Friday, 27 February 2009

The Misunderstood

A bit of a departure from what I should be doing, but…really desirous for a bit of a break from routine, last night found me listening to The Misunderstood’s “Children of the Sun” on repeat play, and at appropriate volume (i.e. very loud!!!), and accidentally reinterpreting a photo of the band from 1966.

This morning finds me exceedingly excited that this image is now on display in the band’s blog and can be viewed here - and, of course, if one clicks back to the profile, one can hear “Children of the Sun”, the equally awesome “I Can Take You to the Sun”, plus four other tracks.

Massive thanks to Rick and the guys for digging this!!!


Rock Music critic Jade Hubertz wrote in a 1998 review, "When it comes to the Misunderstood, I have no shame and offer no apologies. "Children of the Sun" is the GREATEST psychedelic track of all time and it's CRIMINAL that the band was taken down in its prime."

In his "Peelenium" (Greatest Songs of the 20th Century) John Peel lists The Misunderstood for 1966, as follows, PEELENIUM 1966: 1. Leonard Cohen - The Sisters of Mercy, 2. The Beatles - And Your Bird Can Sing, 3. The Misunderstood - I Can Take You To The Sun, 4. Jimi Hendrix - Red House, 5. Otis Redding - Try a Little Tenderness.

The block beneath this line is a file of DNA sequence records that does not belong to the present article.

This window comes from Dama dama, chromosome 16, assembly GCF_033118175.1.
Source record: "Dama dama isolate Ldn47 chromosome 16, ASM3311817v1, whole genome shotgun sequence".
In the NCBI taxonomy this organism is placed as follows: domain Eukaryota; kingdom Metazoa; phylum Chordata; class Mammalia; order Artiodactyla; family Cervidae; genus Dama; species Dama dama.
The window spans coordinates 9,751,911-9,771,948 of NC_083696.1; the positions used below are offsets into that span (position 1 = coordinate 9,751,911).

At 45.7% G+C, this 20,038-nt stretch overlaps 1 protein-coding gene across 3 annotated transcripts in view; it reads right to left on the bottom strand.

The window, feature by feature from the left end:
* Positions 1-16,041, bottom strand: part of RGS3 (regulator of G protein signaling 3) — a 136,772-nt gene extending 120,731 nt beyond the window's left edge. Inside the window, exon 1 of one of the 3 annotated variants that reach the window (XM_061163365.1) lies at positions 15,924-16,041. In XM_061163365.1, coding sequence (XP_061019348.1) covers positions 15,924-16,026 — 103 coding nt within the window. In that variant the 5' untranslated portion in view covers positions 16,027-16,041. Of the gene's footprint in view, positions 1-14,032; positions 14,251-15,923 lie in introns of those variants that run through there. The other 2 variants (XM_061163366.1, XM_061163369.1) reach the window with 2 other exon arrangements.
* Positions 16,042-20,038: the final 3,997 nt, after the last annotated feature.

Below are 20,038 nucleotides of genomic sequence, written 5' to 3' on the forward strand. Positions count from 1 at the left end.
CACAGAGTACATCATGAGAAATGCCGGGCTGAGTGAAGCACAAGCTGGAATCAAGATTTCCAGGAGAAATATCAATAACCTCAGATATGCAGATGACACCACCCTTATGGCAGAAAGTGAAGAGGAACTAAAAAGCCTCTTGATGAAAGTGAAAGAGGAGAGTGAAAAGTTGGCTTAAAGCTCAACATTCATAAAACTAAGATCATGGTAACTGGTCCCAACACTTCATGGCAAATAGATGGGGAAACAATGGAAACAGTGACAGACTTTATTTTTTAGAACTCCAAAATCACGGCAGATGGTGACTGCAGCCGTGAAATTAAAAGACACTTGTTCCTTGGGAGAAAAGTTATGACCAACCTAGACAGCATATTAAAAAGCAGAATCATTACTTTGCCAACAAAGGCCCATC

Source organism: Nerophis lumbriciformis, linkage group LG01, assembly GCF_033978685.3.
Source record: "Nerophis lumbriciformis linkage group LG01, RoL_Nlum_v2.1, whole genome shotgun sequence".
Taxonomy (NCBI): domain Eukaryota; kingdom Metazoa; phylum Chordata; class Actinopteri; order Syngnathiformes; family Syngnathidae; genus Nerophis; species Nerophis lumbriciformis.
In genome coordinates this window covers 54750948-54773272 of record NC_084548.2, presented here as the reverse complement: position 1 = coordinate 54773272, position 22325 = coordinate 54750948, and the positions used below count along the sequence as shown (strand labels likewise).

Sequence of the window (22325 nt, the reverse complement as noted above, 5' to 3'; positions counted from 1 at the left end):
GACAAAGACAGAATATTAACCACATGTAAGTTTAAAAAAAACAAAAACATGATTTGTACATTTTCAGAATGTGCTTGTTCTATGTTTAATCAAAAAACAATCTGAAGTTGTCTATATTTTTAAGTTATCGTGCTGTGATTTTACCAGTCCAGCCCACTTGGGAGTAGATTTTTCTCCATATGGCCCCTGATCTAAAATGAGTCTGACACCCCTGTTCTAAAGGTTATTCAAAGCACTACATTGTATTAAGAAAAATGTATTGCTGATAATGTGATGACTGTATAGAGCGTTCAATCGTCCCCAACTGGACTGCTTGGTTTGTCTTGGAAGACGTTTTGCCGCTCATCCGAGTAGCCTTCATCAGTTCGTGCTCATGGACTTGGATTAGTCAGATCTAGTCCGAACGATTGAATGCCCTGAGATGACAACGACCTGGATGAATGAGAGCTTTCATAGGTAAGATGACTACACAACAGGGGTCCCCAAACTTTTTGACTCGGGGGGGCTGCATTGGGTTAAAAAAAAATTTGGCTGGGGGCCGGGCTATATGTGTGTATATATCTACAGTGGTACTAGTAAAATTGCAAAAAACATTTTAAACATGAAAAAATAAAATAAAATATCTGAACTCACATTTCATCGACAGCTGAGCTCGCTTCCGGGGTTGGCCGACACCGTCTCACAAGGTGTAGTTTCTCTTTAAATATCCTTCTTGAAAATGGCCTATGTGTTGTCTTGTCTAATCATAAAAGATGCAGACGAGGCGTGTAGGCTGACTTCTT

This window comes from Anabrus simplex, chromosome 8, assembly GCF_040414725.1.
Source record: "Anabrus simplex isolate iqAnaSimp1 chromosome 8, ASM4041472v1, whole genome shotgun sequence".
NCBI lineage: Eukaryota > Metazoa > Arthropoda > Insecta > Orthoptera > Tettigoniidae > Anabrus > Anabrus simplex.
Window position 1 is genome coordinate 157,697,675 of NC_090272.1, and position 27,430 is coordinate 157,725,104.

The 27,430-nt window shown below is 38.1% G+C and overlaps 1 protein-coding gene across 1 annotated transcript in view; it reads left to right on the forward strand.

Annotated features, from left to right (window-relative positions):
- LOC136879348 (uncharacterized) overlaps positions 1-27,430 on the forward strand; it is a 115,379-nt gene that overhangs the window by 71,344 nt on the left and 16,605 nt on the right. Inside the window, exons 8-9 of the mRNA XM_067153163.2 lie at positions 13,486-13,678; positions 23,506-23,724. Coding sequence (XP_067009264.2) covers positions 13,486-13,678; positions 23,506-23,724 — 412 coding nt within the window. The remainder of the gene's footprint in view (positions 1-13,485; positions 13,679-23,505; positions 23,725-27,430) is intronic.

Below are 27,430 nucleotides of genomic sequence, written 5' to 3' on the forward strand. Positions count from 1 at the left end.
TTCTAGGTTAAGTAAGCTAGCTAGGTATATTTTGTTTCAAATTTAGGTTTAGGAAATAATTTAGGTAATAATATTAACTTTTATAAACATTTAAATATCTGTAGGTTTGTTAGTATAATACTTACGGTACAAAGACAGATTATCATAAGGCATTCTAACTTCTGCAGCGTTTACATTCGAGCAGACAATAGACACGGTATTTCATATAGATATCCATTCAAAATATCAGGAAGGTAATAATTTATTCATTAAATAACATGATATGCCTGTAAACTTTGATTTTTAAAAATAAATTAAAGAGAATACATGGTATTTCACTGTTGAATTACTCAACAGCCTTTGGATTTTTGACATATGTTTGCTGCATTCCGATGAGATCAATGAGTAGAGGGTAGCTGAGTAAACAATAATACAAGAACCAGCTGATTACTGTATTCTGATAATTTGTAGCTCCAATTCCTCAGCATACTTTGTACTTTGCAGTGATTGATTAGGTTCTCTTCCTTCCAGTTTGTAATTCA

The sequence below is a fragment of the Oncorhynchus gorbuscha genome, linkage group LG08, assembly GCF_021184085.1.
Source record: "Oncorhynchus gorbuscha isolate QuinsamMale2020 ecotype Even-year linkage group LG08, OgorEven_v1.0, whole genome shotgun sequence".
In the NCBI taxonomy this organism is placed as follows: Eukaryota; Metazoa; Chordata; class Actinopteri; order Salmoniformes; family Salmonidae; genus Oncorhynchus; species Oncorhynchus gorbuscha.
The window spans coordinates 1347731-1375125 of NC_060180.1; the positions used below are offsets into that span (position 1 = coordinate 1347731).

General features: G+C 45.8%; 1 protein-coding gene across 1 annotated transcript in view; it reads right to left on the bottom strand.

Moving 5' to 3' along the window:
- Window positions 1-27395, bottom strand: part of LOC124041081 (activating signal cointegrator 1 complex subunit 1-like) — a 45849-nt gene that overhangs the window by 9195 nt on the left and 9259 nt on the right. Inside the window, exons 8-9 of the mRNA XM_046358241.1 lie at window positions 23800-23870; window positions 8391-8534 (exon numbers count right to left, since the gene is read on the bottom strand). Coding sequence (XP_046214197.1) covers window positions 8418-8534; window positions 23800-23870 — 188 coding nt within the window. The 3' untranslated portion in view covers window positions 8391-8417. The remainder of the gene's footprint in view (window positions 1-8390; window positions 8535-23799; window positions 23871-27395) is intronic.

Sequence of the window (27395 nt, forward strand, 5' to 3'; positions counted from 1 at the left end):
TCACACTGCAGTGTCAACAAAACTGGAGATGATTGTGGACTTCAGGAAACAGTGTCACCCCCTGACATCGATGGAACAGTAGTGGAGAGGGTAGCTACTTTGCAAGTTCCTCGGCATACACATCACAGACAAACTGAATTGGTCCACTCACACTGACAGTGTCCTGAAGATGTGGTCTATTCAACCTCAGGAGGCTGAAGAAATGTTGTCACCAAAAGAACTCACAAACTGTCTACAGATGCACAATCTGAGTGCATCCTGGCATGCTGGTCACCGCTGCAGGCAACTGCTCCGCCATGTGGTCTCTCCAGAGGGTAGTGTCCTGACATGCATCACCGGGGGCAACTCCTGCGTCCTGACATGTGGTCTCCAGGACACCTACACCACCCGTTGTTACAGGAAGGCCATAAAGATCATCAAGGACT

John Peel also told Index Magazine in 2003, "If I had to list the ten greatest performances I've seen in my life, one would be The Misunderstood at Pandora's Box, Hollywood, 1966. It was the only time I've seen an audience reduced to impotent silence".


Certainly, in my opinion, “Children of the Sun” and “I Can Take You to the Sun” stand alongside The Who’s “My Generation” and “I Can See For Miles”, The Byrds’ “Eight Miles High”, and The Beatles’ “Tomorrow Never Knows”, Cream’s “I Feel Free”, Hendrix’s “Hey Joe”, The Creation’s “How Does It Feel to Feel”, Pink Floyd’s “See Emily Play”, The Pretty Things’ “Talking About The Good Times”, as not only tracks which stand out as crucial in the development of music – but tracks which sound as absolutely electrifying now, as they did then.

More info about the band can be found at

The incredible story of the early life of Rick Brown is told in “Like, Misunderstood” – available from Amazon here